A man with no legs is forced to carry secateurs and cut hedges as he drives around on his mobility scooter – so he can avoid being cut and stung by branches and thorns.
Determined Pete Robbins, 69, lost his limbs three years ago due to a severe vascular disorder.
But Mr Robbins said he and several others have since struggled to travel down the roads near his home due to the huge hedge obstructions.
Scores of people complained about the bushes, but Mr Robbins took responsibility on himself to do something about it.
He now carries gardening tools with him – and cuts the paths clear as he moves about town.
He said: “In this day and age you cannot expect everybody else to do things for us.
Like in years gone by society should go out and look after their area.
“Since I’ve cut some of the bushes and stinging nettles and thrown them into the road, it looks as though somebody has come and picked them up from the kerbside.
“It was impossible to get by on Park Road on my wheelchair.
“It’s not only me who struggles as it’s a big bush with stinging nettles coming out onto the pavement. Mums with little children going up in their buggies and also elderly people also struggle.”
Mr Robbins was initially spotted in his home town of Tiverton, Devon, cutting the bushes so he and his £1,900 In The Care Dragon wheelchair can get by.
A post was shared on social media dozens of times with people saying it should be the council‘s responsibility to cut the hedgerows.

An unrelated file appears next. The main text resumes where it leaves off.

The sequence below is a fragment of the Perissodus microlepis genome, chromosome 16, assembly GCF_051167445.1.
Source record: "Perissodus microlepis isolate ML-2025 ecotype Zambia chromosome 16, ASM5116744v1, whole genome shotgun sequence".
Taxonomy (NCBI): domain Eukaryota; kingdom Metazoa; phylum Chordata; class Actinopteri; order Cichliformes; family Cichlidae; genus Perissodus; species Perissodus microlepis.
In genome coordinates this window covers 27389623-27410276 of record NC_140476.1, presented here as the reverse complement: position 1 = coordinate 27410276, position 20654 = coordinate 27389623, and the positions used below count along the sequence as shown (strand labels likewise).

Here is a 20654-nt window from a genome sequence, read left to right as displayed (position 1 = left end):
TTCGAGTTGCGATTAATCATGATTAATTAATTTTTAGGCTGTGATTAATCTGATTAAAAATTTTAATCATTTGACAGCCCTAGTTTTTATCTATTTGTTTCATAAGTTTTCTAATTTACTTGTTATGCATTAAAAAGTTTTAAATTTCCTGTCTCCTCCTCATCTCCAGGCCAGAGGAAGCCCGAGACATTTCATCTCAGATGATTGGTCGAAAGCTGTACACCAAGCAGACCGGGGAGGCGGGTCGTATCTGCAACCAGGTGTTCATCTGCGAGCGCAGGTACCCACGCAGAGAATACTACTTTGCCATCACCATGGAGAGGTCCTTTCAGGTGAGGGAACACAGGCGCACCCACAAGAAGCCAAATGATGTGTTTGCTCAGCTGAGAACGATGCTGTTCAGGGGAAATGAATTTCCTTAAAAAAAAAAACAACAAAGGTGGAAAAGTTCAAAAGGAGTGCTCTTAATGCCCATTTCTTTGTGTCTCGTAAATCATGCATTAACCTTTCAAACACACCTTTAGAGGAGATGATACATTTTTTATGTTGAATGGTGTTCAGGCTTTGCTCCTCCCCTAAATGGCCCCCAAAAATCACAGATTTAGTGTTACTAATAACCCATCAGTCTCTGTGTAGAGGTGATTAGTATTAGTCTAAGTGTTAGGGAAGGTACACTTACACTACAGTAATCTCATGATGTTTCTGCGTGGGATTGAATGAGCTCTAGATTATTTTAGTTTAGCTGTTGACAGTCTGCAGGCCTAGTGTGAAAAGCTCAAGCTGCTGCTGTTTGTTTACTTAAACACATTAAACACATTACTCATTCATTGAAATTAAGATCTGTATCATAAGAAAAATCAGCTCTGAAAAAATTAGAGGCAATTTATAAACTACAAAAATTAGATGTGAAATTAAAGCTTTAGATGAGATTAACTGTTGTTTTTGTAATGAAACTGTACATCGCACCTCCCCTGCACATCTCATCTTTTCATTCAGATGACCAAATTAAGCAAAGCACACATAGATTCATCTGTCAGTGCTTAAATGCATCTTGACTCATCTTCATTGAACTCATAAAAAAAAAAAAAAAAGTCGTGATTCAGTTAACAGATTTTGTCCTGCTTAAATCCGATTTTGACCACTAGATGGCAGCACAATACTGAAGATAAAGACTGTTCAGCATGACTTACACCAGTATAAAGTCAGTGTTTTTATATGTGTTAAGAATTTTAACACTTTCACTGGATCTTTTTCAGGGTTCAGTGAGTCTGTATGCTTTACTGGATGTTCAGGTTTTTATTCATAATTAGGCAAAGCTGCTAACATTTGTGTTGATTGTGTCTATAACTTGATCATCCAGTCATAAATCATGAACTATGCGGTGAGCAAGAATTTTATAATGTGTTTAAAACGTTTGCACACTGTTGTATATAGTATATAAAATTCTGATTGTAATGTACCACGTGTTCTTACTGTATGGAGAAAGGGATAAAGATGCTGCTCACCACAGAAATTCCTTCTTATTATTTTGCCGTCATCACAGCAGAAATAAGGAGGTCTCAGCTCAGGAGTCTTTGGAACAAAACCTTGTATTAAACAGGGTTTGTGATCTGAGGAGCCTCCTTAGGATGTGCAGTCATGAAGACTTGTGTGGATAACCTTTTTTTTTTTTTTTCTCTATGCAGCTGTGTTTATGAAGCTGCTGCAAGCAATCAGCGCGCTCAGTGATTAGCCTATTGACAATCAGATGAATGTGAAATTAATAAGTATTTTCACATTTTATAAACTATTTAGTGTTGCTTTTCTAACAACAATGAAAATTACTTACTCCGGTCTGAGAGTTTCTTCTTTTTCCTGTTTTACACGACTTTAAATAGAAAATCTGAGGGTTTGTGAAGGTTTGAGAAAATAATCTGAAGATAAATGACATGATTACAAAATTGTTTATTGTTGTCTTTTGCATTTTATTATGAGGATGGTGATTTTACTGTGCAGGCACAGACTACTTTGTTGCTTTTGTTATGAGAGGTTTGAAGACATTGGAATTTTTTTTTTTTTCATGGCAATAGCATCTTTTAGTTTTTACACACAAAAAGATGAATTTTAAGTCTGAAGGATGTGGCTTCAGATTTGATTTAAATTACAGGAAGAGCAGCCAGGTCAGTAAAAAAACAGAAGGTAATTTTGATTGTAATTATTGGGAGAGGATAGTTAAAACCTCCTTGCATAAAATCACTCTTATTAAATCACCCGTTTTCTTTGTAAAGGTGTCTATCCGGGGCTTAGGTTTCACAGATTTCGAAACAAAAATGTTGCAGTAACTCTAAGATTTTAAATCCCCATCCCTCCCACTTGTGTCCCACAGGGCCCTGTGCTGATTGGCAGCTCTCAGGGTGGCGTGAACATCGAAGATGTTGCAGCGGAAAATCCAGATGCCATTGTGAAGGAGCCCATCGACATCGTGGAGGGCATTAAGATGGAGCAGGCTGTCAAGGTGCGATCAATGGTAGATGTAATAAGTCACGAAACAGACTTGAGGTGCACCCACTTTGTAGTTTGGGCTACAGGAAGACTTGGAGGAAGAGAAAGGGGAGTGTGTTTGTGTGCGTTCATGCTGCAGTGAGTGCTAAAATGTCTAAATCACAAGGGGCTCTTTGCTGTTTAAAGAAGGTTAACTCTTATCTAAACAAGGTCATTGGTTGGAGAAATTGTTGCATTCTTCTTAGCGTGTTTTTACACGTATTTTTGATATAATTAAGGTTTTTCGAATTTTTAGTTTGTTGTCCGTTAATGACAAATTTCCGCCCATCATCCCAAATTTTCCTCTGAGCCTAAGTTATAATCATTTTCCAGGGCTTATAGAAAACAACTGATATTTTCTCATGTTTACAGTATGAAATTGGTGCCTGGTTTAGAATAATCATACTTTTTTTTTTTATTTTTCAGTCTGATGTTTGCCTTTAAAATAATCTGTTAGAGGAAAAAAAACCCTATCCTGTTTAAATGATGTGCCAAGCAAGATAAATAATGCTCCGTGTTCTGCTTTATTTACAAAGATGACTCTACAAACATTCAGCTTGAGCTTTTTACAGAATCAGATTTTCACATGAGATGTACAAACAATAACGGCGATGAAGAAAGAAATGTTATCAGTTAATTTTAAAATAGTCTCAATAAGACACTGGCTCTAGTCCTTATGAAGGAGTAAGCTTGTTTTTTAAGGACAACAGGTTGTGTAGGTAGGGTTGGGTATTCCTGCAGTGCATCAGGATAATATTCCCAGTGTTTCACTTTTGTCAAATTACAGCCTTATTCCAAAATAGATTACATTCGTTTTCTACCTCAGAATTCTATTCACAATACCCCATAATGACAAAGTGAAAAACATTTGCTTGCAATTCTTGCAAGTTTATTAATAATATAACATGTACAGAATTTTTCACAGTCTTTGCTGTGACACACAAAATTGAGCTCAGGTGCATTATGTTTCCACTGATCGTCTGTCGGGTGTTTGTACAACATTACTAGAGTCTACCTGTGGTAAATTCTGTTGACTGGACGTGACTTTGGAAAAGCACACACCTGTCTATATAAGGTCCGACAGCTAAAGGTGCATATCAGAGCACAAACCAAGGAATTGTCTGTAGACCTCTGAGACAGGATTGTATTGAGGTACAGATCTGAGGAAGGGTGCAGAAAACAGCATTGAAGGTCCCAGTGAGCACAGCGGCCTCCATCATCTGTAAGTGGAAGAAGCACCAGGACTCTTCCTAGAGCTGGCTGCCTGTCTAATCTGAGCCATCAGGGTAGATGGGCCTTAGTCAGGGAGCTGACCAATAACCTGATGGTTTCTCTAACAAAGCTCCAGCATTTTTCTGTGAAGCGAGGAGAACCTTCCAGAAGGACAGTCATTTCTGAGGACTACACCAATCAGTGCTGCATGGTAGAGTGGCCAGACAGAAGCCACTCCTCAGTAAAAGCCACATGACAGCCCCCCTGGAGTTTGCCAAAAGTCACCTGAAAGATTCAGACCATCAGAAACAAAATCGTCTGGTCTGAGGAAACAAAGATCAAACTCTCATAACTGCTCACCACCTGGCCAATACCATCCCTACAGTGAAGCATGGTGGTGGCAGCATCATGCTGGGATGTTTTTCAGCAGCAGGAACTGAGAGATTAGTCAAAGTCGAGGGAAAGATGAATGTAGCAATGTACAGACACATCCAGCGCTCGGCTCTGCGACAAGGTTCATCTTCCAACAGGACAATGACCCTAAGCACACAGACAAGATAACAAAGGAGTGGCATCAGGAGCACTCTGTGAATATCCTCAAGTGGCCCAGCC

But Mr Robbins – who has always had trouble with his legs since suffering from DVT, aged 21 – was happy to go ahead with the job himself.
And he didn’t even realise people had noticed.
“I didn’t know people were pleased with it,” he said.
“I just went down there and did it.”
He added: “I’ve had a severe vascular disorder all that time, and I’ve always had leg ulcers during that time so it got infected. Then I got a clot and they had to be removed.
“It was getting impossible to go down there.”
“It’s all alright when you’re going down the hill as I could move the arm out the way, but when you’re coming up the hill, my steering controls are on the right of my wheelchair, so I struggled with it in the undergrowth.
“Something had to be done when I got wet for the third time. The weather was nice but it had rained earlier, and I was going through the bushes and getting soaked.
“I could have gone into the road, but unless I’ve got a luminous coat on, you’re taking your life in your hands, as this wheelchair is not designed for going on the road.”
Mr Robbins, an Essex native, said his wife Sue, 66, also didn’t know anything about it.
He added: “I realised it was getting ridiculous when I was going through and getting wet or stung by nettles, so I decided to do something about it.”
“It doesn’t take much – it’s just how my mum and dad brought me up.”